Even before we arrived at Ocean Avenue, the hubby and I heard the pulsing sound of waves crashing coming from Carmel Bay.
At the entrance to the narrow pedestrian street – Mission Street, the street where Europeans, celebrities and the dollar unchallenged frequent when in the mood for quaint, cozy and rustic beauty. We stood watching two dogs, who lead their owners as they walked heads held high sniffing in the breeze. Then we began our slow rudderless walk down San Carlos Street, a street where I can’t resist the flowers – where past and present collide at every turn.
Past haunting pines, past mom-and pop bakeries we walked inhaling the fragrant scent of strong espresso coffee and poppy seed strudel. Past breathtaking Spanish colonial buildings and fairy-tale cottages and colorful yellow stucco shops that cater to tourists. Past sidewalk cafes where visitors from around the globe speak in foreign languages while they sip their drinks. Past Art galleries and jewelry stores and shops selling high end handbags. Past tourists searching for beauty and Americans trying to improvise a life. Past all this we walked.
My husband doesn’t enjoy the aimless lingering and looking like I do but does like the private streets that are considered the most stylish best places to live in Carmel.
The interiors of the hotel is not posh, but a startling mix of antiques and marble. Tall flame of the woods and trees form interlocking canopies over the table of our balcony. I inhale nature, left in it’s original state, graceful, a show untold.
At the beach that day, we soaked up a gentle sun, and curled our toes in the white sand. The sound of the waves crashing and the suction of sand in to the ocean, a melodic rhythm soothing to my nerves. I smelled the suntan lotion, felt the salty air on my skin. My ears pricked when I heard an unusual bark. Having been in Monterey a few days prior, where on a bike-ride along the boardwalk we saw sea lions frolicking in the sun, I say, “Sounds like the sea lion song.”
My hubby puts his book down, “It’s the guy next to us. He’s flapping his arms, he’s got man boobs.” I harness one hand over his mouth and another on mine to stifle our laughter.
After five minutes the man walks in our direction. “Now you’ve done it,” I say to him. On the spot, I blurt out, “What do elephants wear on the beach?” Before the hubby can respond, I say, “Their trunks!” Our giddiness is evident even when it turned out our neighbor wanted the time.
That evening we dined at Forge in the Forest, in the outdoor patio of lush gardens and redwood tables in the comfort of the open-air and fresh California cuisine.
The next morning we decide to hang out on Ocean Avenue, it seemed relatively peaceful but was swarming with car aficionados of all ages from several continents. Concours on the Avenue, included seriously dressed men in dark blue suits as judges wearing Gucci loafers jostled with blond beauties in mini-dresses and large brimmed hats. Important looking men stood on the side lines drinking coffee and smoking cigars. Bored looking photographers wearing sleeveless vests open to the waist wandered around listlessly taking shots of strutting looky -loos. The whole scene could have been inserted into a parody of an Italian film.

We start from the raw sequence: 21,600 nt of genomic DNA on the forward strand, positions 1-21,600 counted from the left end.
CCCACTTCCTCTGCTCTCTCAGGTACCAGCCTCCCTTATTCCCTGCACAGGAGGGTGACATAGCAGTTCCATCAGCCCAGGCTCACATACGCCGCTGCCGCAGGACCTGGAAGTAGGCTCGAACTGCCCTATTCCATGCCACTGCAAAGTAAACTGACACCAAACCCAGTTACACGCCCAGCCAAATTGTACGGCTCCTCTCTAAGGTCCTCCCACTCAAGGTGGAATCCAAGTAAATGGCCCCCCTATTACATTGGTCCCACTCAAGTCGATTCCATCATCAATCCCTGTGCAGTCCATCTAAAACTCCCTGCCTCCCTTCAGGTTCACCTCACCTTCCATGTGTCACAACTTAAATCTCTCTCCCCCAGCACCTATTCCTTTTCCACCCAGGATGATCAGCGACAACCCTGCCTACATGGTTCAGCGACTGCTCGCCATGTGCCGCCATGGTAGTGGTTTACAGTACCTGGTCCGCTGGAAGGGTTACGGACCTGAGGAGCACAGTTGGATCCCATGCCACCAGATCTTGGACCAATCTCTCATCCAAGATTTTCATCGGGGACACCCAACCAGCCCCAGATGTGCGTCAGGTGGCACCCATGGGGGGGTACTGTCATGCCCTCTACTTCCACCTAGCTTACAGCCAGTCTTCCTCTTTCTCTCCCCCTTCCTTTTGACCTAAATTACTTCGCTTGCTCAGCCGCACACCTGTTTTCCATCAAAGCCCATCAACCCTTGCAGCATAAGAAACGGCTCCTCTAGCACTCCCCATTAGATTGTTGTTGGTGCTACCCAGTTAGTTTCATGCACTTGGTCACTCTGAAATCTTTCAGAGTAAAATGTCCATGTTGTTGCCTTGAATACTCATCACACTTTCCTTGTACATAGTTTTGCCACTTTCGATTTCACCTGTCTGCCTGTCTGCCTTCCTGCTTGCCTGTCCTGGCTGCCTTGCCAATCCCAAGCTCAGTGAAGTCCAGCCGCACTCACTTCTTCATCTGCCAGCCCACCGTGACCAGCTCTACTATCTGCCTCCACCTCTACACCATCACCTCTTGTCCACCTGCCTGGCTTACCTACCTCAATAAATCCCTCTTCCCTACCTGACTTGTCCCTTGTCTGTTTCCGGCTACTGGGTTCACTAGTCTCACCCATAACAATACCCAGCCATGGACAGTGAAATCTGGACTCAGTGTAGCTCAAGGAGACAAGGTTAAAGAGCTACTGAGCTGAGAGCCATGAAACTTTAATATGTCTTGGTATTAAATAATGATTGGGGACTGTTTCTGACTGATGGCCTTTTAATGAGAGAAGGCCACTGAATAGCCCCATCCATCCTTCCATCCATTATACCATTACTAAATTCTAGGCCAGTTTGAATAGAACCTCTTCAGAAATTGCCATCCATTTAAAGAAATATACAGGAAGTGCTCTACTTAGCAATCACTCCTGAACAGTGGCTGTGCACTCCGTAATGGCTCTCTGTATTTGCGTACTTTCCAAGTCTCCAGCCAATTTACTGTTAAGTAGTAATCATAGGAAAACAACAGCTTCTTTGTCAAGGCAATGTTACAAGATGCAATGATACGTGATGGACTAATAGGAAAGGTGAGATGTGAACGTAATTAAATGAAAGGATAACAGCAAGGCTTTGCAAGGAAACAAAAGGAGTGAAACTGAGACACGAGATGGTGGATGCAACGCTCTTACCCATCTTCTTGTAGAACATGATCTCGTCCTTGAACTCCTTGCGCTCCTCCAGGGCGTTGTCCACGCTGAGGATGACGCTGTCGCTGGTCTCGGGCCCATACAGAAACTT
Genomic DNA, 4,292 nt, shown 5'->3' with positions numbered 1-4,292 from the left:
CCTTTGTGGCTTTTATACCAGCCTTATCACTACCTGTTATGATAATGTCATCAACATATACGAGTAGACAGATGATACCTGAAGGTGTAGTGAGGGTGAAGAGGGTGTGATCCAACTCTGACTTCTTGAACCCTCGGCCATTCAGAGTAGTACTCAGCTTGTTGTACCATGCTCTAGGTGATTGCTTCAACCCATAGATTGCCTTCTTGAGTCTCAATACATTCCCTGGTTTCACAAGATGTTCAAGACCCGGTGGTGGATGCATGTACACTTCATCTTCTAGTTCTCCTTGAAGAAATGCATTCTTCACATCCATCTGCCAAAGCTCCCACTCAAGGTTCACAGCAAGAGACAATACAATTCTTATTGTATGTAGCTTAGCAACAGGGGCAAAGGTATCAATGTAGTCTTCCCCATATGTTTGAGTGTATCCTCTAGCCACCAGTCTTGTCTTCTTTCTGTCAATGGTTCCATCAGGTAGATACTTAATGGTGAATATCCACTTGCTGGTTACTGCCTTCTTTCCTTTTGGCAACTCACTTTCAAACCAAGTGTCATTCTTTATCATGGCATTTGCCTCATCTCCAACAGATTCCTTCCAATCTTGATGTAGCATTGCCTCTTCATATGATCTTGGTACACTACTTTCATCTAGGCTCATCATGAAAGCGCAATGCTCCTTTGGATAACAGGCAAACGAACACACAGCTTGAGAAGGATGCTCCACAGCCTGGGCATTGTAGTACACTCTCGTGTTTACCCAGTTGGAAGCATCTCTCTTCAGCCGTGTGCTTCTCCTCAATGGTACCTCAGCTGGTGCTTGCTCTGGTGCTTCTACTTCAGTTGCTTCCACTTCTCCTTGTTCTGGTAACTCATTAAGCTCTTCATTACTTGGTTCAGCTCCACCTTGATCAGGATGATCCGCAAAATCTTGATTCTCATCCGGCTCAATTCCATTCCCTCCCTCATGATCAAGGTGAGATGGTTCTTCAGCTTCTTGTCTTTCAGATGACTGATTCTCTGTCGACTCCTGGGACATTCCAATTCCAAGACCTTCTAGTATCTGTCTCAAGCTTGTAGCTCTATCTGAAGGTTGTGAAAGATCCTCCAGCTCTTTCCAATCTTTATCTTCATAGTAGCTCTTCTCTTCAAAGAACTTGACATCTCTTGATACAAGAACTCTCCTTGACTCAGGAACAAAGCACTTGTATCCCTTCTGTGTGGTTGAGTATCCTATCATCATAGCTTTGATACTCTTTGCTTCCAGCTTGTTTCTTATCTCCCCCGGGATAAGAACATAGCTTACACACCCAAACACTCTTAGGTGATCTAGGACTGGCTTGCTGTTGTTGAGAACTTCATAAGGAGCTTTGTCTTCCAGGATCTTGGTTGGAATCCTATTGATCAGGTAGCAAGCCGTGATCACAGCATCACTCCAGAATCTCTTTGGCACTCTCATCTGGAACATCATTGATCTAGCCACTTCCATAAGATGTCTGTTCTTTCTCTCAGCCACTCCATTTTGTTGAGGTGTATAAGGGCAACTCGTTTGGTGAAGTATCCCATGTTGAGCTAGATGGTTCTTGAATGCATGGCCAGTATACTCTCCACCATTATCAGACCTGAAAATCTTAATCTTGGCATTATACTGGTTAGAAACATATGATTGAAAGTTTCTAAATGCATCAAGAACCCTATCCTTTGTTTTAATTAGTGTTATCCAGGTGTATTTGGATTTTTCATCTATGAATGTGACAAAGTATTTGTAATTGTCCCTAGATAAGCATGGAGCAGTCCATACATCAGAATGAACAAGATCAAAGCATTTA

Having formerly owned a Red 1967 Jaguar 340 Mark II, it was a beautiful, well-built luxury car. I would drive it with the windows rolled down inhaling the leather upholstery admiring the wood dash as I listened to Vivaldi’s Four Seasons. I absolutely revere just about anything that was made yesteryear.
My keen eye marvels at the workmanship and attention to detail of these classics. But whether I’m assessing a classic car, a house architectural style, a piece of estate jewelry, antiques, or a vintage article of clothing- the design, style and construction is a visual delight because it espouses idealism and pure aesthetic. But given today’s public needs, objects reflect fickleness and pluralistic tastes. And it’s become apparent that our environment is determined by economics and technology. The more we gravitate into mass produced, the more I appreciate the Art that once was.
After a few official speeches there was a musical interlude featuring a baritone who sang The Star Spangled Banner. We snapped photos of the cars we each liked. My hubby was mildly interested in a 1950’s Ford Good Humor Ice Cream truck and the sports-cars. I, on the other hand, opted for unique, and stopped my stride when I spotted a gorgeous chocolate brown 1975 Mercedes Benz 450 SL Convertible Roadster. It’s plush looking camel seats and great body style was clean, simple and elegant.
“I stopped into a church, I passed along the way” runs through my head as we visit the Mission Basilica. It surprised me to find that California’s first library is Father Serra’s personal Bible.
Yet, as we walk back through the narrow streets of uneven pavement, alive with the scent of roses and children running, dogs barking, the screech of the seagulls and courtyards of voices calling down from balconies, and easels set up on every corner. Now this is the real Carmel, I thought with the unearned insight of the casual tourist.